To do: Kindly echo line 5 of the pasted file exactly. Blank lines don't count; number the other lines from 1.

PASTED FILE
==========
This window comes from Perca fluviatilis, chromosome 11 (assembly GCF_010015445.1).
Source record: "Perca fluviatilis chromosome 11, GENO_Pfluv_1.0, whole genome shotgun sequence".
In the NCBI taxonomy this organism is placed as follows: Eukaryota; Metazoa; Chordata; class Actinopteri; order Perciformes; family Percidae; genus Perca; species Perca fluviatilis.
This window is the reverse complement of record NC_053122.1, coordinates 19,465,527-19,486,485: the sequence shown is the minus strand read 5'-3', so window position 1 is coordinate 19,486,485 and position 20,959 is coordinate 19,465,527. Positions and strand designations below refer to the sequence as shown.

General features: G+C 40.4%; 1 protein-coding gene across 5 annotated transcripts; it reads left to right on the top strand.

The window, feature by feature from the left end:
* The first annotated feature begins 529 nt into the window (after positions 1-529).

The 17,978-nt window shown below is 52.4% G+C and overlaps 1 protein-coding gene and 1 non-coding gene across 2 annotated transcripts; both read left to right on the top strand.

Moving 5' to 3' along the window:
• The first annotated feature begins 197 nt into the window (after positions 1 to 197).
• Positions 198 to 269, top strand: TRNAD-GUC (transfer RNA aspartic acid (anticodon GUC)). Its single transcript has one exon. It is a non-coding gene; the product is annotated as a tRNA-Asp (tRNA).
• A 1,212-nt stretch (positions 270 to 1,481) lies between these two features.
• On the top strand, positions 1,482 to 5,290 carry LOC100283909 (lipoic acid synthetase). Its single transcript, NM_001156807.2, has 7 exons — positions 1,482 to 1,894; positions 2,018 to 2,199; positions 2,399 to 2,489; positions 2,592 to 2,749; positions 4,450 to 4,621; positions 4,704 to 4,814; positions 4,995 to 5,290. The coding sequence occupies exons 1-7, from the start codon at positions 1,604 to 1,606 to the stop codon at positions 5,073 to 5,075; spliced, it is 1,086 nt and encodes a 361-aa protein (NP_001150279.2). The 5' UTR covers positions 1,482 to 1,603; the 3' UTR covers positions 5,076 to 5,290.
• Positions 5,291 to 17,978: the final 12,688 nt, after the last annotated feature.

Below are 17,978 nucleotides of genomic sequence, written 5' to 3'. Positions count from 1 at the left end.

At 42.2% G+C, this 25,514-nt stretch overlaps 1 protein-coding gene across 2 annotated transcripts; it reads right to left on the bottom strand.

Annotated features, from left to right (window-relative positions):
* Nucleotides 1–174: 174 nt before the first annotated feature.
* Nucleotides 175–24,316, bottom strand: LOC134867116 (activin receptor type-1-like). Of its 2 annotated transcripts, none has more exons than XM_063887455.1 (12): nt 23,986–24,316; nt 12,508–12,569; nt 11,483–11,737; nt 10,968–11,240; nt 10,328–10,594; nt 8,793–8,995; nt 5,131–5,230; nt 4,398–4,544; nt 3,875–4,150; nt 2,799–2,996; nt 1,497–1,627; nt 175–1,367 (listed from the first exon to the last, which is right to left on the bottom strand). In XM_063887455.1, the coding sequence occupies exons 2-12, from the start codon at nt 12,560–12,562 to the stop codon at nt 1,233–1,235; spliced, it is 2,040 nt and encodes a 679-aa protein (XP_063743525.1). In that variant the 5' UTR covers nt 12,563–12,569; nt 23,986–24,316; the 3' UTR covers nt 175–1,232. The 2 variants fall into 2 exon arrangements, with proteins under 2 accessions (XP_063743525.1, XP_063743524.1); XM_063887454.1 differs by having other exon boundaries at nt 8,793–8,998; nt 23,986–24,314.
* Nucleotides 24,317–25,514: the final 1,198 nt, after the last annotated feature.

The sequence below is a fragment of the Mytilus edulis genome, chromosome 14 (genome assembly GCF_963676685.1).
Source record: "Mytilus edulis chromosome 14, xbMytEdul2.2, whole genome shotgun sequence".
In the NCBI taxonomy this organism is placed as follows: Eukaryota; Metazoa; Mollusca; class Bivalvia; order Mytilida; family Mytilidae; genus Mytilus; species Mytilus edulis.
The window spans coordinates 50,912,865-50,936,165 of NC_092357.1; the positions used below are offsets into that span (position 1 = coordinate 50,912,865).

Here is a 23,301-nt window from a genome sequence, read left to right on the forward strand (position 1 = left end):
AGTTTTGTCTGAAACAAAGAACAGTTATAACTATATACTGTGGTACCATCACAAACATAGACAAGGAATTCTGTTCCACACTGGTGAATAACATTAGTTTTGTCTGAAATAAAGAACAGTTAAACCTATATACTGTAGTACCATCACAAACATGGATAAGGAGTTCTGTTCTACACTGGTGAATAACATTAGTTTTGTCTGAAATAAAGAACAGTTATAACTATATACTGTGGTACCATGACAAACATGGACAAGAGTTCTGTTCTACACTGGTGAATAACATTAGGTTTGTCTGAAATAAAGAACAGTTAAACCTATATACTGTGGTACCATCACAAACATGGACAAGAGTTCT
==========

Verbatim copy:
General features: G+C 40.4%; 1 protein-coding gene across 5 annotated transcripts; it reads left to right on the top strand.